Miss Balshaw: “There should have been a follow up assessment at the time.
“It was good that mum tidied up the house in response to the [first] visit but there is no understanding why the house got in that situation in the first place.
“The health visitor was new to the family and didn’t know them well.
“It should have been prudent for the health visitor to see if the low-risk evaluation was still the position or if they needed additional help.”
Miss Balshaw agreed that there would be more interaction with the health visitor if Lauren was re-assessed to a higher safety level.
Sheriff Turnbull stated in his findings regarding the second visit: “Having regard to the reasons underlying the visit, I am far from persuaded that it was either practical or reasonable to gather all the information in question.
“Having regard to the outcome of the visit and the conclusions I have drawn in relation to events subsequent to it, gathering together all available information concerning Lauren and her siblings in advance of the visit would not have realistically resulted in Lauren’s death being avoided.
“I cannot say that had a second visit taken place Lauren’s death might have been avoided.”
The sheriff also refuted suggestions that if Lauren was re-categorised to a higher safety level that the death would have been avoided.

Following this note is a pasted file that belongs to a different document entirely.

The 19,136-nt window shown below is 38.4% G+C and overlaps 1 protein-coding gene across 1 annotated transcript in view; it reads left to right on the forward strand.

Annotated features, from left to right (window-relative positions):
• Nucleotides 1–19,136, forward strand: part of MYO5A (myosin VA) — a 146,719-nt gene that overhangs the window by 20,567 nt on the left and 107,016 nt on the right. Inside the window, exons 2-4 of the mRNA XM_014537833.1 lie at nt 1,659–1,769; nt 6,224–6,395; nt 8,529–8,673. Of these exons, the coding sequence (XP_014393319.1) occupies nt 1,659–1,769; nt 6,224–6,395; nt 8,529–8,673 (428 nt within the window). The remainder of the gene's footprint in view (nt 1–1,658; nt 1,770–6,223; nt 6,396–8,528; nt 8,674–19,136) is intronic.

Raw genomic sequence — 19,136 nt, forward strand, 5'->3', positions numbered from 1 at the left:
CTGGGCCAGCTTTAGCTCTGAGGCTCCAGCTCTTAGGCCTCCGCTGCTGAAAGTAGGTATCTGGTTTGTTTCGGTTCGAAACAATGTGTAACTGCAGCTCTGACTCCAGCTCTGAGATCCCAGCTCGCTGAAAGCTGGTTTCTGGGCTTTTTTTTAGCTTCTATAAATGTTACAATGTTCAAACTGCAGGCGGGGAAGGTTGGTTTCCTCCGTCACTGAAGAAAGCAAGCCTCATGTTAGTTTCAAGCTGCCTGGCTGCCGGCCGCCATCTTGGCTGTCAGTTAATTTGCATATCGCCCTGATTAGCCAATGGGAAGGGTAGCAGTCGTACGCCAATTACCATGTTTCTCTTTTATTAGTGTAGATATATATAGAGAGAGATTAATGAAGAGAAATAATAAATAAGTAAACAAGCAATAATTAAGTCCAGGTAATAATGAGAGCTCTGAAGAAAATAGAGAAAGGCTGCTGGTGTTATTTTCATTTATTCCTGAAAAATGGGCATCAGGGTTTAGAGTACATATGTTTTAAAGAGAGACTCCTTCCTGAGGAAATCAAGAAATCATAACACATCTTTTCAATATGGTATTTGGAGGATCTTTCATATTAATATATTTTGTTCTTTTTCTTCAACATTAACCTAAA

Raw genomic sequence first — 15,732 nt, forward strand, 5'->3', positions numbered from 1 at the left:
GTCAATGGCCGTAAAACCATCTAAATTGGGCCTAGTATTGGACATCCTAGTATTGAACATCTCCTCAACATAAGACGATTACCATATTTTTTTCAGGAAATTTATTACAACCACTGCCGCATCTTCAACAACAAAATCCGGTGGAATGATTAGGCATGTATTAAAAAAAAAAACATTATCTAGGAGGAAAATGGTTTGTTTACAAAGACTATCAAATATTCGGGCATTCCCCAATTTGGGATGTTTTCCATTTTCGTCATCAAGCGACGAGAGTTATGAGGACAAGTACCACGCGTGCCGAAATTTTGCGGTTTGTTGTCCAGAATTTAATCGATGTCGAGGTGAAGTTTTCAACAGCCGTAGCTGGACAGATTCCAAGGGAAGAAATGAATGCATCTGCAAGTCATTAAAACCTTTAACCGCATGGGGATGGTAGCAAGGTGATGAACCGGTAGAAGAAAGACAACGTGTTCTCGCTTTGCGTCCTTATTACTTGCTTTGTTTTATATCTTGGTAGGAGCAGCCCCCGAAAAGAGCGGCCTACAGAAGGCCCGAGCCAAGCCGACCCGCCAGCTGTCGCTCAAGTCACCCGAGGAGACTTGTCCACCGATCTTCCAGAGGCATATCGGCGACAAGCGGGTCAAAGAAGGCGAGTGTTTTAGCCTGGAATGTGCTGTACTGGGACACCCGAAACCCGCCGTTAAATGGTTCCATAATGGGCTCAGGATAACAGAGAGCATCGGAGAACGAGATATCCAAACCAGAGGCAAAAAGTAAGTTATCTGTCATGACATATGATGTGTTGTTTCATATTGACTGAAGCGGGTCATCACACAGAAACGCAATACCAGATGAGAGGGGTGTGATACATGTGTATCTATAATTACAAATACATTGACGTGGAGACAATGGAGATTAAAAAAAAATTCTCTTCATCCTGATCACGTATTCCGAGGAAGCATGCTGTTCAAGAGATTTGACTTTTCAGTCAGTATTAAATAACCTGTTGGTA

He said: “Even if it was, one then enters the realm of speculation as to what would have happened next.”
The probe was told that Wade visited the doctor six weeks before Lauren died on February 5 2015.
Wade was unwell and her other daughter’s finger had become infected.
There was no medical record update for Lauren on that date but as her siblings and mum attended.
The sheriff stated it is “probable” that Lauren was also there.
Sheriff Turnbull said the fact that the doctor, who was likely the last healthcare professional to see Lauren alive, did not give evidence at the probe was “to say the least, surprising”.
The sheriff claimed that there was a “realistic possibility” that Lauren’s death could have been avoided.
He said: “It is beyond peradventure that Margaret Wade could have asked the doctor to examine Lauren on February 5, 2015.
“For reasons unexplained she chose not to do so.
“Her post-mortem showed she had been suffering from head lice from at least September 2014.
“That Lauren was not examined by the doctor that day rests with Margaret Wade.”
The sheriff said that there were “no defects in the system of working” which contributed to Lauren’s death.
He also stated there were no recommendations that he could make.
Sheriff Turnbull: “Lauren’s death was the fault of Margaret Wade and Marie Sweeney.
“They each accepted their guilt to wilfully ill-treating, neglecting and exposing Lauren and her siblings in a manner likely to cause her unnecessary suffering or injury to health.
“Lauren’s death occurred in circumstances which ought to give rise to serious public concern.
“Absent evidence as to what happened in the Wade home on July 4, 2014 and Lauren’s death eight months later, the court has been unable to make findings beyond which it has. This is a matter of considerable regret.
“The court extends its sympathies to all those affected by Lauren’s tragic death.”